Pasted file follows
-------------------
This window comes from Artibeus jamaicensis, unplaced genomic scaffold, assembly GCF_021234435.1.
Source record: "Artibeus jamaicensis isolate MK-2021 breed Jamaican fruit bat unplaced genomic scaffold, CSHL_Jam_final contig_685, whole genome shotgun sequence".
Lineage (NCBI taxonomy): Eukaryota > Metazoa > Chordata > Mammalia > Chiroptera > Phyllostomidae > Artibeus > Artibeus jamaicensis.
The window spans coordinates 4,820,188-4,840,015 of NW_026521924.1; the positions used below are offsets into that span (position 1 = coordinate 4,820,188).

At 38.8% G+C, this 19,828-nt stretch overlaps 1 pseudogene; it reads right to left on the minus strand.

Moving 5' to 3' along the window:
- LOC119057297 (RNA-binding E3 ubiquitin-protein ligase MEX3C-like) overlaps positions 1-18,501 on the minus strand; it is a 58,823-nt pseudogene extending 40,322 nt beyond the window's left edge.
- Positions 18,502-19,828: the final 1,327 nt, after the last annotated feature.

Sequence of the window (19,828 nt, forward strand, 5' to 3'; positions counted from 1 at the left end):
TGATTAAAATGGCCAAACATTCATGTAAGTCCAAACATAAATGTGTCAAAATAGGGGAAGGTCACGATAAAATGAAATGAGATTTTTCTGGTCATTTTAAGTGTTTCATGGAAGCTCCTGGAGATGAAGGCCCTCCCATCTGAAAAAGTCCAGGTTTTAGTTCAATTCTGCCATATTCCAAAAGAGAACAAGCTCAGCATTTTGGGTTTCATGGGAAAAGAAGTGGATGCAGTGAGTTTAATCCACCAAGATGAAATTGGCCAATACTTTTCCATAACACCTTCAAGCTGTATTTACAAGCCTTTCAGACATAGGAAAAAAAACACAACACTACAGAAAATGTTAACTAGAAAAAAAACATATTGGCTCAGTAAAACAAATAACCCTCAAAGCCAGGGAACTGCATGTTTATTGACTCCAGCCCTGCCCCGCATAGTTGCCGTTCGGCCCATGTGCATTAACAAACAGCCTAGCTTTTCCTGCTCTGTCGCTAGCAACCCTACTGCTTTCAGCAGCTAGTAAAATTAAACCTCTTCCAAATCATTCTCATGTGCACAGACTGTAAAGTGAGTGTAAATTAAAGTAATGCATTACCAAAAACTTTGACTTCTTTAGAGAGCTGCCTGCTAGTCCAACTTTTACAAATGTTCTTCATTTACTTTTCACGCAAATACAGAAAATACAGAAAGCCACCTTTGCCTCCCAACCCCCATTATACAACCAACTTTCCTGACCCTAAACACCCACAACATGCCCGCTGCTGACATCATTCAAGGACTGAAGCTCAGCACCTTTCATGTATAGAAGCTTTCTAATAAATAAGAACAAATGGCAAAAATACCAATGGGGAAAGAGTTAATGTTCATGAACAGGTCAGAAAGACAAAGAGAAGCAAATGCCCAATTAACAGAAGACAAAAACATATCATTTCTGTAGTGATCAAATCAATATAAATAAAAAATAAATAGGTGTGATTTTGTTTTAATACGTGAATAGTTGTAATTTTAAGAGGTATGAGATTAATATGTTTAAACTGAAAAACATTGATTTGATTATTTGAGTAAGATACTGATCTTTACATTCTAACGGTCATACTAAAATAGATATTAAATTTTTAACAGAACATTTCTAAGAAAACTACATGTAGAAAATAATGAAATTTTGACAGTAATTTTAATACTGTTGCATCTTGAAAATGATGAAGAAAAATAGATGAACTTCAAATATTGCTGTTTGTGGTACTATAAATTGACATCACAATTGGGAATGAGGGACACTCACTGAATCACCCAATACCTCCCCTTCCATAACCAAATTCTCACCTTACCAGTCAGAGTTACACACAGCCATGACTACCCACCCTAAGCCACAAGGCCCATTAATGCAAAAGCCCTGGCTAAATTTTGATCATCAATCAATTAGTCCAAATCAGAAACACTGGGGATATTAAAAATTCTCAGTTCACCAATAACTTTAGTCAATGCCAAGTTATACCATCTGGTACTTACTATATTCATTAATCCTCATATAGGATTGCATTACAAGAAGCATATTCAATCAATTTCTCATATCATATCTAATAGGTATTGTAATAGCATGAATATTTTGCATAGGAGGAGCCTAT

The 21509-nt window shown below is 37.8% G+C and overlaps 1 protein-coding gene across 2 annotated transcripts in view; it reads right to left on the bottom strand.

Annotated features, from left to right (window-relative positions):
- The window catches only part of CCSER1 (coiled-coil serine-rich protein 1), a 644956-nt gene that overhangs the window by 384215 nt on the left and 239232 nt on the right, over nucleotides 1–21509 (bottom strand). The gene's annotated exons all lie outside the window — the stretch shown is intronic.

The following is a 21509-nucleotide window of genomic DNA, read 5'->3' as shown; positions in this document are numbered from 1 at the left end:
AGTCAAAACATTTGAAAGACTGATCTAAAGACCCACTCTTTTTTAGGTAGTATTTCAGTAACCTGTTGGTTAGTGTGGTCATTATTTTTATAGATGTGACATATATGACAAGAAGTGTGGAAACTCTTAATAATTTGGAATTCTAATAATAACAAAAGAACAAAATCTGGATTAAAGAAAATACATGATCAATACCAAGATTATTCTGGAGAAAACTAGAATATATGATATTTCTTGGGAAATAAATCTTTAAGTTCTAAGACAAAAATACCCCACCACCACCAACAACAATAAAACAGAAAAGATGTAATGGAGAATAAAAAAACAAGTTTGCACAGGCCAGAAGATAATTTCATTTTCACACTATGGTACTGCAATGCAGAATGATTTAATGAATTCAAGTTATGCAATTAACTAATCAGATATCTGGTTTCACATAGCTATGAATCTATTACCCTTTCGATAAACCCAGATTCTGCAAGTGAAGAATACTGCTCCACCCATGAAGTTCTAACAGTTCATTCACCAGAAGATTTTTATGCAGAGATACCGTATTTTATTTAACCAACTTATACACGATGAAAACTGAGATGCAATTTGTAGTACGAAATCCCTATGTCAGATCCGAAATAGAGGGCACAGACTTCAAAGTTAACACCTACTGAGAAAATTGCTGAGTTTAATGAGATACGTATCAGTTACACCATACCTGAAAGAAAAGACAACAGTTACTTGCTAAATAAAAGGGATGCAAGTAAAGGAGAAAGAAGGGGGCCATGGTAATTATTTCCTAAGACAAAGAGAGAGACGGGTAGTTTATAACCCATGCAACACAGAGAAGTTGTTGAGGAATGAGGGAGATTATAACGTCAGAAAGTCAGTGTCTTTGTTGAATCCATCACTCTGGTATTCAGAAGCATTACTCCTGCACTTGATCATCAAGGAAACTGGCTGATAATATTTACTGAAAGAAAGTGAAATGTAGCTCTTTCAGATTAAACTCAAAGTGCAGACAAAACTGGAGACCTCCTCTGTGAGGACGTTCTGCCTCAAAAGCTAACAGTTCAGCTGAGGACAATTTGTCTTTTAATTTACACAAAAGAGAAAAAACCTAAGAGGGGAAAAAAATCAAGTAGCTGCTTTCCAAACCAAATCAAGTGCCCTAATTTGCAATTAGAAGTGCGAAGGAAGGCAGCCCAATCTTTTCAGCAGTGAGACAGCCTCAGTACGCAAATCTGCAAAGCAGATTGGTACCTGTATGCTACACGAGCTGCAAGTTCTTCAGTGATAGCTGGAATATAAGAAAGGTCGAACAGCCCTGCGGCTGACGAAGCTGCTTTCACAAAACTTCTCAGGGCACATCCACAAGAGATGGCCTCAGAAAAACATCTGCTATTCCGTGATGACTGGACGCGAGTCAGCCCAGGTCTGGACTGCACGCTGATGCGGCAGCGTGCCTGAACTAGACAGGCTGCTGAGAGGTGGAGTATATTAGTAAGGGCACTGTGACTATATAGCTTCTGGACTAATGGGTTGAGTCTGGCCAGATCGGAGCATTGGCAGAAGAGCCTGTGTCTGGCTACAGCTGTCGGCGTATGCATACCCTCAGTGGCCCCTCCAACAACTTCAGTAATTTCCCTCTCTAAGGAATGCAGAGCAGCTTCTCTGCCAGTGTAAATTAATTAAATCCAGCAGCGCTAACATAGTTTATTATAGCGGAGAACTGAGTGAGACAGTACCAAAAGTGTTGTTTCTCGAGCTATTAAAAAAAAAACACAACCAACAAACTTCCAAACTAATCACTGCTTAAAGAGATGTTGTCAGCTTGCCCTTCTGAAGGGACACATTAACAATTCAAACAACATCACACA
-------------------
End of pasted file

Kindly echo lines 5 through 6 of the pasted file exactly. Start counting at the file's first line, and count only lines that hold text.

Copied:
At 38.8% G+C, this 19,828-nt stretch overlaps 1 pseudogene; it reads right to left on the minus strand.

Moving 5' to 3' along the window: